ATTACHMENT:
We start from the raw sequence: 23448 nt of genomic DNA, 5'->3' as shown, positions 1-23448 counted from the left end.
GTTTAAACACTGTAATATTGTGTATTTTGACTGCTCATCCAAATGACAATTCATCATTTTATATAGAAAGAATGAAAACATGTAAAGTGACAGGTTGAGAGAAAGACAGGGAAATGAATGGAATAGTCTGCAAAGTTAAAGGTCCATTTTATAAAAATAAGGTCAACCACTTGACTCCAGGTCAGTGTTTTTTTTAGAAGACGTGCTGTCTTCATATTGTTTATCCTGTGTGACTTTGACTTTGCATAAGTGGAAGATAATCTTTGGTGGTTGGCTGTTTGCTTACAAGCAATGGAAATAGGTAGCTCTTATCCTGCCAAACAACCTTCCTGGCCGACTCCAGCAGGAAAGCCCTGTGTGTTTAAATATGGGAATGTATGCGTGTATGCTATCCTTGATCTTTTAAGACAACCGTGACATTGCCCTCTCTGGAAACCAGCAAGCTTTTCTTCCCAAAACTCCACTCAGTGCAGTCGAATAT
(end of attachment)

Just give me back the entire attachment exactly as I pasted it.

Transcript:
We start from the raw sequence: 23448 nt of genomic DNA, 5'->3' as shown, positions 1-23448 counted from the left end.
GTTTAAACACTGTAATATTGTGTATTTTGACTGCTCATCCAAATGACAATTCATCATTTTATATAGAAAGAATGAAAACATGTAAAGTGACAGGTTGAGAGAAAGACAGGGAAATGAATGGAATAGTCTGCAAAGTTAAAGGTCCATTTTATAAAAATAAGGTCAACCACTTGACTCCAGGTCAGTGTTTTTTTTAGAAGACGTGCTGTCTTCATATTGTTTATCCTGTGTGACTTTGACTTTGCATAAGTGGAAGATAATCTTTGGTGGTTGGCTGTTTGCTTACAAGCAATGGAAATAGGTAGCTCTTATCCTGCCAAACAACCTTCCTGGCCGACTCCAGCAGGAAAGCCCTGTGTGTTTAAATATGGGAATGTATGCGTGTATGCTATCCTTGATCTTTTAAGACAACCGTGACATTGCCCTCTCTGGAAACCAGCAAGCTTTTCTTCCCAAAACTCCACTCAGTGCAGTCGAATAT